Firms may engage in alliances to complement their learning activities through explorative or exploitative partnerships. However, the partners' status may influence the scope of alliances, in terms of explorative and exploitative learning. In fact, status, being transferable, could be exchanged to obtain peculiar resources, knowledge, and competencies by partners, thus favoring the focal firms' innovation process. Accordingly, this theoretical paper adopts an original dual perspective to understand how the status of partnering firms may affect the explorative or exploitative content of alliances. Specifically, the extant literature is analyzed to provide a theoretical discussion and infer related propositions about the content of strategic alliances between firms with the same level of status (homophilous alliances) and with different levels of status (heterophilous alliances). The inferred propositions suggest that in heterophilous alliances the high status partner explores through the specific resources of the low status partner, which in turn exploits its resources to increase its status. However, homophilous alliances of firms with high status are more dependent upon the need to reduce risks and uncertainty, therefore both partners explore or exploit. Moreover, the discussion suggests that there is no influence of status on the scope of homophilous alliances of firms with low status.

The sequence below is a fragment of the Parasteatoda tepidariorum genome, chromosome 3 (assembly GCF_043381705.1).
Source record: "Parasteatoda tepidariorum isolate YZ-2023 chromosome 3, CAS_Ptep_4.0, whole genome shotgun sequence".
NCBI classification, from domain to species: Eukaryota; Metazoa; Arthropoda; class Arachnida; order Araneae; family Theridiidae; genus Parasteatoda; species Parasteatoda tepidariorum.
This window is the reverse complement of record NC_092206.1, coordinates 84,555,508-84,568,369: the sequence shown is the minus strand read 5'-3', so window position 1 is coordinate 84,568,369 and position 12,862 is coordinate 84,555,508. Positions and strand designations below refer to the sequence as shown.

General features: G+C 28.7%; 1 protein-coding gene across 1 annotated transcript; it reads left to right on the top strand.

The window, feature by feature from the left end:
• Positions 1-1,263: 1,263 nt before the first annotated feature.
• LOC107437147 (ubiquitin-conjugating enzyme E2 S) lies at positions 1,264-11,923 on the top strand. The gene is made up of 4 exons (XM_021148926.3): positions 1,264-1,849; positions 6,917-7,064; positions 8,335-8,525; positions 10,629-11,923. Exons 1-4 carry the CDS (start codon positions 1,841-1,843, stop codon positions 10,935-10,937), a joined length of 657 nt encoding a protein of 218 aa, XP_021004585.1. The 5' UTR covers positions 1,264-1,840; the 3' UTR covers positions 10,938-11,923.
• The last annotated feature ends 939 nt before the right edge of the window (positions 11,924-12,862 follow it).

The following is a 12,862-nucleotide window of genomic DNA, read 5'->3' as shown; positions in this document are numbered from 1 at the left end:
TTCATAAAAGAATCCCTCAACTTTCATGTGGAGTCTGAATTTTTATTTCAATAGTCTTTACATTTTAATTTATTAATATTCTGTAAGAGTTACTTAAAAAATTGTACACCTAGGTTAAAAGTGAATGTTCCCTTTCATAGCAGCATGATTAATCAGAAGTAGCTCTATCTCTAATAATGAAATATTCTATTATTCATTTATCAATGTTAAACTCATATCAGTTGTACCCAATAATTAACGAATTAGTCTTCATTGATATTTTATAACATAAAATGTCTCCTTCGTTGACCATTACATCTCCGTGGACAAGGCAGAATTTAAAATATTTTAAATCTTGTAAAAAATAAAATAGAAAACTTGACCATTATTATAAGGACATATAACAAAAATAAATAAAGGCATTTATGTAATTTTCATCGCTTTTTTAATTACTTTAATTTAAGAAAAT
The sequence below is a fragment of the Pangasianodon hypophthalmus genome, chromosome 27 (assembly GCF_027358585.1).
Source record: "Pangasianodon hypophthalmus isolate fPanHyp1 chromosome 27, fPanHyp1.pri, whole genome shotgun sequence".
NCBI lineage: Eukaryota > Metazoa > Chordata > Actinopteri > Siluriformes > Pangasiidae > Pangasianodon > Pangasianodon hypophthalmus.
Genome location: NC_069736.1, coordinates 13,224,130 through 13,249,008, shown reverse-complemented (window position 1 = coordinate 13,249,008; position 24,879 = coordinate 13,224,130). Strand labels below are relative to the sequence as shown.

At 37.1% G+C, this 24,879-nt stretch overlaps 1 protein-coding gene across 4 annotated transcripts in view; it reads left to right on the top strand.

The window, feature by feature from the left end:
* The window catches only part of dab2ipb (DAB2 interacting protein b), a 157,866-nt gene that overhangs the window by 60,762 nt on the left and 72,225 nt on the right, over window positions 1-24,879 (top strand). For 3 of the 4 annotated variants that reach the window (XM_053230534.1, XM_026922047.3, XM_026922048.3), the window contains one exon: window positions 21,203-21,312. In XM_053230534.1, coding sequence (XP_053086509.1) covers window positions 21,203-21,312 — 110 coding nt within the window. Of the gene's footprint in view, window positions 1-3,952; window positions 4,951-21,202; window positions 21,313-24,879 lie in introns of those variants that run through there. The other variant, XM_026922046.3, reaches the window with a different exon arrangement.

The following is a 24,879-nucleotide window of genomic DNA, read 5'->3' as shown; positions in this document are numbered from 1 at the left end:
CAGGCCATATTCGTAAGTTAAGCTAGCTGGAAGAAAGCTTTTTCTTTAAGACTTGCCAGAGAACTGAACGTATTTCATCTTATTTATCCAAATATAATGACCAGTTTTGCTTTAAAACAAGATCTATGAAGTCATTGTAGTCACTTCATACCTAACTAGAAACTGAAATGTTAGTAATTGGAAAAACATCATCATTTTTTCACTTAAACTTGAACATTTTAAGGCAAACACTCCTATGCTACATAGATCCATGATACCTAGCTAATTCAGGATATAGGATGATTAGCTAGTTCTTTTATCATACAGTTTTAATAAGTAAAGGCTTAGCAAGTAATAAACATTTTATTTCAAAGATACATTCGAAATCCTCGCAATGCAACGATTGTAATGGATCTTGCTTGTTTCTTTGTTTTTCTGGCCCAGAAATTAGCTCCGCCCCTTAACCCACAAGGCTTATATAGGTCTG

Trading knowledge for status: Conceptualizing R&D alliance formation to achieve ambidexterity

Messeni Petruzzelli Antonio
2019-01-01

Abstract

Firms may engage in alliances to complement their learning activities through explorative or exploitative partnerships. However, the partners' status may influence the scope of alliances, in terms of explorative and exploitative learning. In fact, status, being transferable, could be exchanged to obtain peculiar resources, knowledge, and competencies by partners, thus favoring the focal firms' innovation process. Accordingly, this theoretical paper adopts an original dual perspective to understand how the status of partnering firms may affect the explorative or exploitative content of alliances. Specifically, the extant literature is analyzed to provide a theoretical discussion and infer related propositions about the content of strategic alliances between firms with the same level of status (homophilous alliances) and with different levels of status (heterophilous alliances). The inferred propositions suggest that in heterophilous alliances the high status partner explores through the specific resources of the low status partner, which in turn exploits its resources to increase its status. However, homophilous alliances of firms with high status are more dependent upon the need to reduce risks and uncertainty, therefore both partners explore or exploit. Moreover, the discussion suggests that there is no influence of status on the scope of homophilous alliances of firms with low status.
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Utilizza questo identificativo per citare o creare un link a questo documento: https://hdl.handle.net/11589/175339
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